What is your time window for saying “far more than a single period of non-warming”? As I’ve clearly stated, I’ve been using the standard climatic 30y average. If you do that on the AMO data that you provided, you get the same apparent ~70 year periodicity that I’ve been suggesting, but to avoid further discussions on the periodicity and whether the 30y AMO and corresponding Arctic temperatures in the 2030’s will show a turn around now, the main point is the turn at the beginning of the satellite measurements, precisely as in the Arctic temperature record. That coincidence could be a problem for the study unless it deals with it somehow (by denying an AMO-Arctic temperature link, for instance).

  7. 257
    MARodger says:

    Steinar Midtskogen @256.
    When I say “far more than a single period of non-warming” you capture the issue well with the graph of AMO you link to @256. The GISS Arctic temperature record (graphed red here) shows but one period of falling temperature 1940s-1960s. (You might also squeeze a second tiny one in around 1910.) Otherwise, the only way is up! Yet the Enfield AMO record in your graph presents a big meaty oscillation peaking in the 1870s & the 1940s. How then can the AMO present itself as a significant feature of Arctic temperature? Where are you “signs of correlation” that you say “takes some effort to disregard”? I am finding it an effort to see them.
    I would add that you should not be reluctant to consider cycles/oscillations. If there is data to demonstrate a wobble, there is a wobble. The AMO appeared within the analysis that gave us the hockey stick graph. Since then a lot of work has shown evidence of some sort of AMO wobble back through time although it doesn’t exhibit itself in the ways you would consider obvious, like say a massive signal on say the Central England Temperature record. Likewise, it appears, the Arctic.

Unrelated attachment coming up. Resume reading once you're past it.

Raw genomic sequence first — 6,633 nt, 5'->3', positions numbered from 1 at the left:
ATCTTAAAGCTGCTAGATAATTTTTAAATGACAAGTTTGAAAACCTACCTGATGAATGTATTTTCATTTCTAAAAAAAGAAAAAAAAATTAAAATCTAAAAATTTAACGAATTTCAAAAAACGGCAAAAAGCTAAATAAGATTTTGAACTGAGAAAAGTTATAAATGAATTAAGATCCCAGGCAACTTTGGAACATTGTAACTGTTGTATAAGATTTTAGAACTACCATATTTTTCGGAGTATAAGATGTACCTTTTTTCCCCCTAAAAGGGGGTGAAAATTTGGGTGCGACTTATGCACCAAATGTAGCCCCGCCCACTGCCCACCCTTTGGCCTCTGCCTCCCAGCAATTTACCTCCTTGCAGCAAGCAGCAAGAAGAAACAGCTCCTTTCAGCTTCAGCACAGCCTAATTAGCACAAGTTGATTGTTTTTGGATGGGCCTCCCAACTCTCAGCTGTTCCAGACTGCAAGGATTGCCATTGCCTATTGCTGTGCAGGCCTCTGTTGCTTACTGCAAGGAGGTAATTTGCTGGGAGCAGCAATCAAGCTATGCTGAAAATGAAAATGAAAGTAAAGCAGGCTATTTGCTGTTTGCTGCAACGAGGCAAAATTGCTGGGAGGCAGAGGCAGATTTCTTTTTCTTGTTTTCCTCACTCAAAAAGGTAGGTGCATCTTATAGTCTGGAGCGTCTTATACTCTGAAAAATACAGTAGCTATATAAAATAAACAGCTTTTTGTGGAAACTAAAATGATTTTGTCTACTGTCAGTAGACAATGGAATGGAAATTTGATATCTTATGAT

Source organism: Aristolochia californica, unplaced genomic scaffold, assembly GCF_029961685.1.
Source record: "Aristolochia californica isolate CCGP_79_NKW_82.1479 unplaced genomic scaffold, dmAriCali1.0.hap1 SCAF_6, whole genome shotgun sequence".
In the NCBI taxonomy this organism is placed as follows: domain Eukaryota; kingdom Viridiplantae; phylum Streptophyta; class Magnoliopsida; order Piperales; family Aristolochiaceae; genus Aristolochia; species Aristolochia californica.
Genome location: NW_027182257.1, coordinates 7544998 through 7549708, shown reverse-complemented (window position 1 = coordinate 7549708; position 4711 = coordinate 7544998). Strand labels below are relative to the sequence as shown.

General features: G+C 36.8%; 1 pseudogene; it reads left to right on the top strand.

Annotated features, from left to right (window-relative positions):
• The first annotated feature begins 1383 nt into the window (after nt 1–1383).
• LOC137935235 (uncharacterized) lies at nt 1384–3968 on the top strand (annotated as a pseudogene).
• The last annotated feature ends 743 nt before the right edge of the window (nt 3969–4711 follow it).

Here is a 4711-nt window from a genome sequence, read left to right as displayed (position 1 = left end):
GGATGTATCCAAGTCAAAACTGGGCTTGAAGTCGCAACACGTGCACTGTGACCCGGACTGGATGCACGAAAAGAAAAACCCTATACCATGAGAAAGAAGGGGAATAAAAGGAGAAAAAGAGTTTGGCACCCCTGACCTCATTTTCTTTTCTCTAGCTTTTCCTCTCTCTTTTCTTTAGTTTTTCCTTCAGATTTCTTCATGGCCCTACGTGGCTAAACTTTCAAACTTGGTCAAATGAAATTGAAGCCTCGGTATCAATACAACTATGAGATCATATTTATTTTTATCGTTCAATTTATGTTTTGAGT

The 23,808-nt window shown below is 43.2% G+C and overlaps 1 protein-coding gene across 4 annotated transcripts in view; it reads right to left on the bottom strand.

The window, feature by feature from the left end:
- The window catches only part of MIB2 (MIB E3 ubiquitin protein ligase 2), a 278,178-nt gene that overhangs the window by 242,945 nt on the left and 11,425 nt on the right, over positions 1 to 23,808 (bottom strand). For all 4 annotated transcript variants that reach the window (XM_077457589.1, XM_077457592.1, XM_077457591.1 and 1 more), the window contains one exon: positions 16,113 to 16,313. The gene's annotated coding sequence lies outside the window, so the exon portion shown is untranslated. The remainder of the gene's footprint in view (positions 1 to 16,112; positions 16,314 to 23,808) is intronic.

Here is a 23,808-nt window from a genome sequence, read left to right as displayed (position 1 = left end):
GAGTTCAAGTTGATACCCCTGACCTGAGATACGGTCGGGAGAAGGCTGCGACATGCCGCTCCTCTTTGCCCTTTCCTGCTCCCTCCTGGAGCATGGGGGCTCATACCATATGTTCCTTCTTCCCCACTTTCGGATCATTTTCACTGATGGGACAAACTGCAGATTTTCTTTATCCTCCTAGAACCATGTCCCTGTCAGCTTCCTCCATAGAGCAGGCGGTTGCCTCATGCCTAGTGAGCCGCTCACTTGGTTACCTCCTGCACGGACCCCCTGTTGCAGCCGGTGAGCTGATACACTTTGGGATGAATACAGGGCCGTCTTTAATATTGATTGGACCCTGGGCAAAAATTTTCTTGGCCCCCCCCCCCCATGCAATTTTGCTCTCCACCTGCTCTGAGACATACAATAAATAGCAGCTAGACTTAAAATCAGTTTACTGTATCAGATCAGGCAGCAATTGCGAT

8. 258


    > “The GISS Arctic temperature record (graphed red here) shows but one period of falling temperature 1940s-1960s.”

    We can only expect one period of falling temperatures in the instrumental temperature record of the Arctic simply because we don’t have sufficient instrumental data going back to the 1850’s. Data becomes scarce going back more than 100 years, and your GISS graph shows a 10y average. If you had used the standard 30y average, your plot would only go back to 1895 and you would simply see a bottom between 1895 and 1906, and even that period would be somewhat uncertain, so I would hesitate to call it inconsistent with the AMO bottom in the early 1910’s. We can’t pinpoint a certain year within a decade for bottoms and peaks anyway, which heavily depend on the kind of smoothing used. Moving averages certainly shift that if the edges are not symmetrical, which we cannot expect if the periodicity and amplitudes are indeed somewhat variable.

    > “Where are you “signs of correlation” that you say “takes some effort to disregard”? I am finding it an effort to see them.”

    So if we don’t have good instrumental evidence for a warm period from around 1850 to 1870, nor the direct evidence for the contrary, can we then be sure of an AMO and Arctic temperature link? No, but I believe there is enough to keep an eye or two open for that possibility. We have one period of warming, which was before any large scale emission of CO2, we had one cooling period, and the another warming period, all very well timed with the AMO turns. In a couple of decades we’ll know if this holds a fourth time in a row.

    But let’s return to the study again. It picks 1979 as it’s starting year. Then look at the AMO graph above. And some Arctic temperature records (from GISS, picking a few going long back):

    Nuuk, Reykjavík, Ostrov Dikson